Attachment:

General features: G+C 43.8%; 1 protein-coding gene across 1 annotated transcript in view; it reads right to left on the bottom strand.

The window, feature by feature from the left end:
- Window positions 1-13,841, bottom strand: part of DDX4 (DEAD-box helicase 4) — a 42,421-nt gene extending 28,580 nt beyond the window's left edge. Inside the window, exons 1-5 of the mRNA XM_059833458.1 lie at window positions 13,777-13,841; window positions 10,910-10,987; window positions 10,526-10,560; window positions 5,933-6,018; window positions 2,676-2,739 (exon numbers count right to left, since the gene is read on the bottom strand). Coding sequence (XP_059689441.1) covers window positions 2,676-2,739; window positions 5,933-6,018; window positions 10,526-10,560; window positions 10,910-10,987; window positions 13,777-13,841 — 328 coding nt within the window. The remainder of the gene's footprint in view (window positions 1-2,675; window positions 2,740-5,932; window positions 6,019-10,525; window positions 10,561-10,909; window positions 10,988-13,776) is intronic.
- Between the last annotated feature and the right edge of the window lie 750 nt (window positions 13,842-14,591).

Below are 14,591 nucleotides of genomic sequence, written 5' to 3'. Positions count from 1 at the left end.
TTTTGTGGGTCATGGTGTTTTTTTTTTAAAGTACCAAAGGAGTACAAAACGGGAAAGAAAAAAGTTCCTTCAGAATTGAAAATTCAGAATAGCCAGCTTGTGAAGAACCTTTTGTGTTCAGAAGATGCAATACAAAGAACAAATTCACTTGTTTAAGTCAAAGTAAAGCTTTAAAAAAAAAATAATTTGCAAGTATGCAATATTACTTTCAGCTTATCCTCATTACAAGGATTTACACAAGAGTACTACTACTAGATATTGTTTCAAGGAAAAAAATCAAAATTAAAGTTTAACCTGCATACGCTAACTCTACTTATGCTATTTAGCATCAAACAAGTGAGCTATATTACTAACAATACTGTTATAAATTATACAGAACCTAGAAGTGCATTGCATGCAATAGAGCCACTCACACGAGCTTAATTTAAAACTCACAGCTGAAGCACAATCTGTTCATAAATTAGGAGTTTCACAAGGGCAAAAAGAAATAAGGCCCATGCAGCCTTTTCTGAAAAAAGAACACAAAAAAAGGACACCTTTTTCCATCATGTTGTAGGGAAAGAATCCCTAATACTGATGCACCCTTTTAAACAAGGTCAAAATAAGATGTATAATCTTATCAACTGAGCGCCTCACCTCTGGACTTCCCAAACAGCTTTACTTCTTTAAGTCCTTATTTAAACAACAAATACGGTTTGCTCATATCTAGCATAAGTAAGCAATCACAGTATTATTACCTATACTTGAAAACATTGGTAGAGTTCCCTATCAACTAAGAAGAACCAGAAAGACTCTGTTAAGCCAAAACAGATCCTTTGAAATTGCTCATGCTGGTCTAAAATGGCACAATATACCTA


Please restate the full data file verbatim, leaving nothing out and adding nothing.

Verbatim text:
General features: G+C 43.8%; 1 protein-coding gene across 1 annotated transcript in view; it reads right to left on the bottom strand.

The window, feature by feature from the left end:
- Window positions 1-13,841, bottom strand: part of DDX4 (DEAD-box helicase 4) — a 42,421-nt gene extending 28,580 nt beyond the window's left edge. Inside the window, exons 1-5 of the mRNA XM_059833458.1 lie at window positions 13,777-13,841; window positions 10,910-10,987; window positions 10,526-10,560; window positions 5,933-6,018; window positions 2,676-2,739 (exon numbers count right to left, since the gene is read on the bottom strand). Coding sequence (XP_059689441.1) covers window positions 2,676-2,739; window positions 5,933-6,018; window positions 10,526-10,560; window positions 10,910-10,987; window positions 13,777-13,841 — 328 coding nt within the window. The remainder of the gene's footprint in view (window positions 1-2,675; window positions 2,740-5,932; window positions 6,019-10,525; window positions 10,561-10,909; window positions 10,988-13,776) is intronic.
- Between the last annotated feature and the right edge of the window lie 750 nt (window positions 13,842-14,591).

Below are 14,591 nucleotides of genomic sequence, written 5' to 3'. Positions count from 1 at the left end.
TTTTGTGGGTCATGGTGTTTTTTTTTTAAAGTACCAAAGGAGTACAAAACGGGAAAGAAAAAAGTTCCTTCAGAATTGAAAATTCAGAATAGCCAGCTTGTGAAGAACCTTTTGTGTTCAGAAGATGCAATACAAAGAACAAATTCACTTGTTTAAGTCAAAGTAAAGCTTTAAAAAAAAAATAATTTGCAAGTATGCAATATTACTTTCAGCTTATCCTCATTACAAGGATTTACACAAGAGTACTACTACTAGATATTGTTTCAAGGAAAAAAATCAAAATTAAAGTTTAACCTGCATACGCTAACTCTACTTATGCTATTTAGCATCAAACAAGTGAGCTATATTACTAACAATACTGTTATAAATTATACAGAACCTAGAAGTGCATTGCATGCAATAGAGCCACTCACACGAGCTTAATTTAAAACTCACAGCTGAAGCACAATCTGTTCATAAATTAGGAGTTTCACAAGGGCAAAAAGAAATAAGGCCCATGCAGCCTTTTCTGAAAAAAGAACACAAAAAAAGGACACCTTTTTCCATCATGTTGTAGGGAAAGAATCCCTAATACTGATGCACCCTTTTAAACAAGGTCAAAATAAGATGTATAATCTTATCAACTGAGCGCCTCACCTCTGGACTTCCCAAACAGCTTTACTTCTTTAAGTCCTTATTTAAACAACAAATACGGTTTGCTCATATCTAGCATAAGTAAGCAATCACAGTATTATTACCTATACTTGAAAACATTGGTAGAGTTCCCTATCAACTAAGAAGAACCAGAAAGACTCTGTTAAGCCAAAACAGATCCTTTGAAATTGCTCATGCTGGTCTAAAATGGCACAATATACCTA